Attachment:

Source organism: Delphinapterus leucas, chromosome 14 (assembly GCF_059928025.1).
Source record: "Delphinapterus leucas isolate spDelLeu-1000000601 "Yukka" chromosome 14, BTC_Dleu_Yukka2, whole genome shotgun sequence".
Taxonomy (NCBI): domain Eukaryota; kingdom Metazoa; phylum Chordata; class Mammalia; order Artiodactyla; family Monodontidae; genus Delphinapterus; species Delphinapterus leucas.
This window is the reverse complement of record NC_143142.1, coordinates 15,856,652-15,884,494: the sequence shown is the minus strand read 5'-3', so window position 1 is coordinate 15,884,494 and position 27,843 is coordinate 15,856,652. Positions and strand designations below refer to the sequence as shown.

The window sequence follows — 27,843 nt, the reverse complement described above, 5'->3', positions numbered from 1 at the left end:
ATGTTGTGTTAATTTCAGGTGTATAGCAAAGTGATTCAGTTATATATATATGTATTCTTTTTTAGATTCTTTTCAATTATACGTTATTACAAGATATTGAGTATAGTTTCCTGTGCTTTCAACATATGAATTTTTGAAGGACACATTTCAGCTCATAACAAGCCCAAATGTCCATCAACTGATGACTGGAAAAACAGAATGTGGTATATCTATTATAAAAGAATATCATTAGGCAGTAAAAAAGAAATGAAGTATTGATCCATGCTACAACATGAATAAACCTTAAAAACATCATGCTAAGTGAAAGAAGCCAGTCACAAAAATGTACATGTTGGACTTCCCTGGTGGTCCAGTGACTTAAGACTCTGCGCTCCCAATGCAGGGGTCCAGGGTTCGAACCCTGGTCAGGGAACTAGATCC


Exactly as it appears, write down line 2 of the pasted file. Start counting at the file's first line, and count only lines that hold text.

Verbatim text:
Source record: "Delphinapterus leucas isolate spDelLeu-1000000601 "Yukka" chromosome 14, BTC_Dleu_Yukka2, whole genome shotgun sequence".